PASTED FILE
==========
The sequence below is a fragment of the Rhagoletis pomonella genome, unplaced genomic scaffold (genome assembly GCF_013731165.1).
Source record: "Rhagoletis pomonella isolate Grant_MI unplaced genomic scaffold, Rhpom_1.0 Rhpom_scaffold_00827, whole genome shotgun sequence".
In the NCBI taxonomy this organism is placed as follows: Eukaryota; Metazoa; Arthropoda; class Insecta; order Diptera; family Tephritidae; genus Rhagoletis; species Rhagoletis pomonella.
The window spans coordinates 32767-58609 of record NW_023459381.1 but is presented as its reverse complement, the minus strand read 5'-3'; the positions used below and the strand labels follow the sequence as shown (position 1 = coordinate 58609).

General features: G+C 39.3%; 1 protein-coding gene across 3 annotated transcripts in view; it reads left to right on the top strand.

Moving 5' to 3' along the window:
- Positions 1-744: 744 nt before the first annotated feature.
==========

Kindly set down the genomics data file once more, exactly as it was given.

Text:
The sequence below is a fragment of the Rhagoletis pomonella genome, unplaced genomic scaffold (genome assembly GCF_013731165.1).
Source record: "Rhagoletis pomonella isolate Grant_MI unplaced genomic scaffold, Rhpom_1.0 Rhpom_scaffold_00827, whole genome shotgun sequence".
In the NCBI taxonomy this organism is placed as follows: Eukaryota; Metazoa; Arthropoda; class Insecta; order Diptera; family Tephritidae; genus Rhagoletis; species Rhagoletis pomonella.
The window spans coordinates 32767-58609 of record NW_023459381.1 but is presented as its reverse complement, the minus strand read 5'-3'; the positions used below and the strand labels follow the sequence as shown (position 1 = coordinate 58609).

General features: G+C 39.3%; 1 protein-coding gene across 3 annotated transcripts in view; it reads left to right on the top strand.

Moving 5' to 3' along the window:
- Positions 1-744: 744 nt before the first annotated feature.